PANTHEP Klanarongran, chairman of the National Anti-Corruption Commission (NACC), reiterated yesterday that former prime minister Yingluck Shinawatra had been derelict in her duty, which led to huge losses in the rice-pledging scheme.
However, he said he was willing to work with the Office of the Attorney-General, which on Thursday asked the NACC for more evidence on charges it seeks to lay against Yingluck and asked that a joint panel be set up to make a stronger case against the former premier.
Panthep also said that he did not feel like he was losing face by the move and denied that the NACC had pushed the case through. He said that perhaps the Office of the Attorney-General should have looked through the entire pile of documents prepared by the NACC before deciding that the case against Yingluck was weak.
He went on to say that he will wait to see who is appointed by the attorney general for the joint panel so the NACC can appoint appropriate people for the committee.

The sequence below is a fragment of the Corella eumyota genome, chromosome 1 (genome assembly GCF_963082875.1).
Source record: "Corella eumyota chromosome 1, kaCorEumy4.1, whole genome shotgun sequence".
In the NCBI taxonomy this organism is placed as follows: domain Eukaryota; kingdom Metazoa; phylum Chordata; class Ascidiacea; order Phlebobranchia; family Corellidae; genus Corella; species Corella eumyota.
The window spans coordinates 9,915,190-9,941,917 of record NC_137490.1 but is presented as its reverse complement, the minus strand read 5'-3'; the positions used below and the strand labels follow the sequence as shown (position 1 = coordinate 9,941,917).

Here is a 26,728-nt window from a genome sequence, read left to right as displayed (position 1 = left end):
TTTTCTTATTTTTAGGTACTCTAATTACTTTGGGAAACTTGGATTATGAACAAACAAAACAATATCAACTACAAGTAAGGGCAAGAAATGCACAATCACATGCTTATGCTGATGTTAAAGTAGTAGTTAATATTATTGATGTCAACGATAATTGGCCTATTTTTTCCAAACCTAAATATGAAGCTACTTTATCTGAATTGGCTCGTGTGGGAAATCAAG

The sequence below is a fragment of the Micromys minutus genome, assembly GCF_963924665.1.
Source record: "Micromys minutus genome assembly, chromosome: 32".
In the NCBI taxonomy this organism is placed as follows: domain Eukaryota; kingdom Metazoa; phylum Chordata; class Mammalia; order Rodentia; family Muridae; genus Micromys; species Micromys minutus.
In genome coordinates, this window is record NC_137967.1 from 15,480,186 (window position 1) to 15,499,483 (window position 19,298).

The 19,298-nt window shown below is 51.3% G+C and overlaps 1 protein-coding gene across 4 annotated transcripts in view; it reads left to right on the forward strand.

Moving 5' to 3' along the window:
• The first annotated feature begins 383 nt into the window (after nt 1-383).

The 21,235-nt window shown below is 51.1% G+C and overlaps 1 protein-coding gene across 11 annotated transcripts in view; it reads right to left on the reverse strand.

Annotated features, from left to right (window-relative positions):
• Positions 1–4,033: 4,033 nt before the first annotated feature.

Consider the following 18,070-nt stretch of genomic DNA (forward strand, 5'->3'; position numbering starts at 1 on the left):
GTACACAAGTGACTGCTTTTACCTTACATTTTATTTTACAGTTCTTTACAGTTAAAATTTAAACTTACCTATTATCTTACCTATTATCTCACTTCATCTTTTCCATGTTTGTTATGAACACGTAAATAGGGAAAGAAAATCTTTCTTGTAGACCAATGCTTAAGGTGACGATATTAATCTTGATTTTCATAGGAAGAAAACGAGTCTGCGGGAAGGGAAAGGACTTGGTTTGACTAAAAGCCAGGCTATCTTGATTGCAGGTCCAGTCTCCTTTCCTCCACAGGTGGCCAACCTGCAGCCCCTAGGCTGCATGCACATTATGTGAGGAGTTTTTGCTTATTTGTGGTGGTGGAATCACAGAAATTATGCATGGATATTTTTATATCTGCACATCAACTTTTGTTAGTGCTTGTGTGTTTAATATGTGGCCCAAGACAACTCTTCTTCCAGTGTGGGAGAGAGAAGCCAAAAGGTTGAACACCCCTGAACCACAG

He said the NACC would meet to discuss the matter on Tuesday. Panthep also said that if the joint committee cannot agree on the case then the matter will be sent back to NACC so they can indict Yingluck themselves.
Panthep also dismissed a claim in a report by the Political and Economic Risk Consultancy (PERC) - a Hong Kong-based consultant group - that the anti-graft agency plans to amend laws in order to target certain political factions.
The NACC chief said the legal amendments were done according to international standard - the charter of the United Nations, for example, for laws relating to bribery cases by state officials or people at private firms.
The legal changes were not targeted at certain political factions but to improve the effectiveness of the graft-busting operation.
Panthep said official declaration on the documents would be sent to the consultancy to explain the matter after its report to the commission today.
The document would be drafted by Pakdee Pothisiri, a member of the commission, he said.
The PERC report said Thais were frustrated with corruption, which was now seen as a major issue in Thailand.
Furthermore, corruption had become "increasingly politicised", which meant political factions used claims of graft as an effective tool to discredit their opponents, sometimes without hard proof. So, the public was suspicious and had a negative view of the governing system.